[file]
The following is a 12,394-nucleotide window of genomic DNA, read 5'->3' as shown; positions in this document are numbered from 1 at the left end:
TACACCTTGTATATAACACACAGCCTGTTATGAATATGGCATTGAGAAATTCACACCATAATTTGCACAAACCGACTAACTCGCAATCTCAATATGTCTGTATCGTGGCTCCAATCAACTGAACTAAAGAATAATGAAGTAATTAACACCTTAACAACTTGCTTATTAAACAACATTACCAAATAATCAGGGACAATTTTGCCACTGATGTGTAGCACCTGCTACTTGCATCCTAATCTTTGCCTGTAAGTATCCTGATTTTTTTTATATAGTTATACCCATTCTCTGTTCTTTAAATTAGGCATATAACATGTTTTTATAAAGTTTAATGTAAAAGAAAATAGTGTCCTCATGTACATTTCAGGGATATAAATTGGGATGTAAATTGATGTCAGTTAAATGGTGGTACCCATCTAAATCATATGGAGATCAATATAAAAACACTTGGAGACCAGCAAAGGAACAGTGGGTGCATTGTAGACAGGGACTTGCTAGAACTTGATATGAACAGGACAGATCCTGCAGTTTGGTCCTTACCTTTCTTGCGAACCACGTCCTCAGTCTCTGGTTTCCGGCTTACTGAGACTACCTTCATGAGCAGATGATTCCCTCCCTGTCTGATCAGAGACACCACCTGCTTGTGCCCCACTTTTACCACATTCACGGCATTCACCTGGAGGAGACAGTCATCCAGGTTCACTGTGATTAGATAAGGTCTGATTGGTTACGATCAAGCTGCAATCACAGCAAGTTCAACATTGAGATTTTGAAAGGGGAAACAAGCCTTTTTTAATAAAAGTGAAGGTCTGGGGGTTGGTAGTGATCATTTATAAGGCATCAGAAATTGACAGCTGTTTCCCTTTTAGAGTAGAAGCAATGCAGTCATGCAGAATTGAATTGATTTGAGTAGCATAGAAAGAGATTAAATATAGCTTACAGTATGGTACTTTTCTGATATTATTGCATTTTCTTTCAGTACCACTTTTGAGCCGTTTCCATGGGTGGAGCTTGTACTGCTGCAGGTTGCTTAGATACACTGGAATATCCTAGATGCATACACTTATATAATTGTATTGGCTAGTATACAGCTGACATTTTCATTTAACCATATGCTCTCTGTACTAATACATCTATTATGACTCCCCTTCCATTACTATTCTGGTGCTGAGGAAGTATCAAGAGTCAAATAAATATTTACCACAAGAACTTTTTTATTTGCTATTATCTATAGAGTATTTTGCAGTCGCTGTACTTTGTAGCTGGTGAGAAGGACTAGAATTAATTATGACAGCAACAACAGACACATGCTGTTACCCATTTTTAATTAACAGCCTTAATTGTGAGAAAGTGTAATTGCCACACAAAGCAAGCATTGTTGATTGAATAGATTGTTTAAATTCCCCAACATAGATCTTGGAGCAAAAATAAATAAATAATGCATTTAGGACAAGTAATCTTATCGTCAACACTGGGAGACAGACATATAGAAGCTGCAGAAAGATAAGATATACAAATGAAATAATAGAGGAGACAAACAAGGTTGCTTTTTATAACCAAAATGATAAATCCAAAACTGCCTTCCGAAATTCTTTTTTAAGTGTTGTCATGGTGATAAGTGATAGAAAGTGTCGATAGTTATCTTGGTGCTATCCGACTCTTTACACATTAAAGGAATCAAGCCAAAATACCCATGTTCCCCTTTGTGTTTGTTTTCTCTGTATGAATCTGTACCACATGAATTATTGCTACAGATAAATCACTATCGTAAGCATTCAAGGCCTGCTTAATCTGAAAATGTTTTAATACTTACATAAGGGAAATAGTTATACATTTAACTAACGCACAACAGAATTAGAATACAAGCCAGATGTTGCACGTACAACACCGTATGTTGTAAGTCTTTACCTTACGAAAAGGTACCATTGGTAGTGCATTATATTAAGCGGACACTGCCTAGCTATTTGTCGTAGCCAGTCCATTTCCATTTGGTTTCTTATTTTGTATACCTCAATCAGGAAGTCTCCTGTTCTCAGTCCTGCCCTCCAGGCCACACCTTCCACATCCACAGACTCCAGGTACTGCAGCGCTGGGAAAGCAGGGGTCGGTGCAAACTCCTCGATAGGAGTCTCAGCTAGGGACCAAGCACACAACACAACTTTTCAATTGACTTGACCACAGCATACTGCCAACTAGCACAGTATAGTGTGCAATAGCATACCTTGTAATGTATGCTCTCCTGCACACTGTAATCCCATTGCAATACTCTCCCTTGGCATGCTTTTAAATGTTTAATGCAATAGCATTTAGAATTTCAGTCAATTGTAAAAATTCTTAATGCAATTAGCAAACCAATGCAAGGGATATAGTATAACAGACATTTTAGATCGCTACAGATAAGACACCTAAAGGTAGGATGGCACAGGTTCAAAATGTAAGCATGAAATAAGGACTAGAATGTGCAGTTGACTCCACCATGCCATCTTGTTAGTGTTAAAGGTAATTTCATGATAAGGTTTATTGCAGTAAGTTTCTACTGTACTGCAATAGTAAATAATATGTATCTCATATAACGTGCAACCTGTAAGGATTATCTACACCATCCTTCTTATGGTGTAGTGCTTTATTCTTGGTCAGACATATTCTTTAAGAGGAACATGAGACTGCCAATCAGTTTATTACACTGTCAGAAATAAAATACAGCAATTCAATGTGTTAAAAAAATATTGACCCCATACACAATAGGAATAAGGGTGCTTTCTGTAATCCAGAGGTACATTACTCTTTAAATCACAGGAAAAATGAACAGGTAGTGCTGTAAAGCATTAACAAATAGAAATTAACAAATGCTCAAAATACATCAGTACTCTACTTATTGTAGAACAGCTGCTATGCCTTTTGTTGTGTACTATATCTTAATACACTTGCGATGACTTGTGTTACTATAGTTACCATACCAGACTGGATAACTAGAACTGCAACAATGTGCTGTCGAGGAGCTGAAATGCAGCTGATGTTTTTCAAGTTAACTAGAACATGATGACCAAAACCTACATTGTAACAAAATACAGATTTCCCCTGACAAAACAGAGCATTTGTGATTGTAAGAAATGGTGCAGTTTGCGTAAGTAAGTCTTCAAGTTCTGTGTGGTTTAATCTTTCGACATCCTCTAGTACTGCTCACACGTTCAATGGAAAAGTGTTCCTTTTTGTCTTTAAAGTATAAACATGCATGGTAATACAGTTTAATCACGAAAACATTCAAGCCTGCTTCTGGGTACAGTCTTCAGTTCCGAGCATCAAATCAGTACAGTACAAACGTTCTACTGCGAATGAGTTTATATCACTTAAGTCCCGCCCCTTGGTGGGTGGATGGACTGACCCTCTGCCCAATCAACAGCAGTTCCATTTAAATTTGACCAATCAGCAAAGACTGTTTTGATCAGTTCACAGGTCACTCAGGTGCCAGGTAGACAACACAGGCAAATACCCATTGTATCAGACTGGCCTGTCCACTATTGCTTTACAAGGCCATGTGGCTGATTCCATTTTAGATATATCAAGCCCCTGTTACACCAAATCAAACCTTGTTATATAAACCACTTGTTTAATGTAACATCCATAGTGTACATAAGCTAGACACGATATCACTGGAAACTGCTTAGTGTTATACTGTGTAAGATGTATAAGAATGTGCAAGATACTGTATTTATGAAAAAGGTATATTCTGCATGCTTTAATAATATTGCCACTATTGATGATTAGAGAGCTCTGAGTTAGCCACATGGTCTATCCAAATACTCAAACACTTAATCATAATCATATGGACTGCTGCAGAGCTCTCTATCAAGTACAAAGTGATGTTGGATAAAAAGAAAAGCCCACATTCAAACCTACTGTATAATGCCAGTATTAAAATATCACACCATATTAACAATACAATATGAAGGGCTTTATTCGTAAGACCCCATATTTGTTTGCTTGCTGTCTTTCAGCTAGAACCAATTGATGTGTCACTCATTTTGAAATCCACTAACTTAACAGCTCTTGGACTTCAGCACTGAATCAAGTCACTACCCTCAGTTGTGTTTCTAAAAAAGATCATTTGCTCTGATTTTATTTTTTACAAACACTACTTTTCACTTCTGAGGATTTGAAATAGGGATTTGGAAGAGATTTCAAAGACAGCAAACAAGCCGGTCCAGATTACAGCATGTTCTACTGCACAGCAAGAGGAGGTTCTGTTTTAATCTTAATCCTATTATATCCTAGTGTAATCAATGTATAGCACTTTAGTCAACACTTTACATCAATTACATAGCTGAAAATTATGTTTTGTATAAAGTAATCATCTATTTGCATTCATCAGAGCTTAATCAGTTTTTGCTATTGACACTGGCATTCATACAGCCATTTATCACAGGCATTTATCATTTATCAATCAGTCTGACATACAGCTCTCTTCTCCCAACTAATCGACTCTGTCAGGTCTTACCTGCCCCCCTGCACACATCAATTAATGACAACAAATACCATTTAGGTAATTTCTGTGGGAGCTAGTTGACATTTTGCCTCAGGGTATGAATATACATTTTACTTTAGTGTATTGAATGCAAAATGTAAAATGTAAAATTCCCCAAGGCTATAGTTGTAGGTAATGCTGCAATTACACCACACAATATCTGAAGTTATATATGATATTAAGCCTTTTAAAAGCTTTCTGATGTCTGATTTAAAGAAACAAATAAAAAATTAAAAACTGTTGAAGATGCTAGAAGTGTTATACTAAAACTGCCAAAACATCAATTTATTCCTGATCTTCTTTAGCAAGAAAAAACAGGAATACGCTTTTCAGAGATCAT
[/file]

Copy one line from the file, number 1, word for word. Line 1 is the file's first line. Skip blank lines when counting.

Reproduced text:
The following is a 12,394-nucleotide window of genomic DNA, read 5'->3' as shown; positions in this document are numbered from 1 at the left end: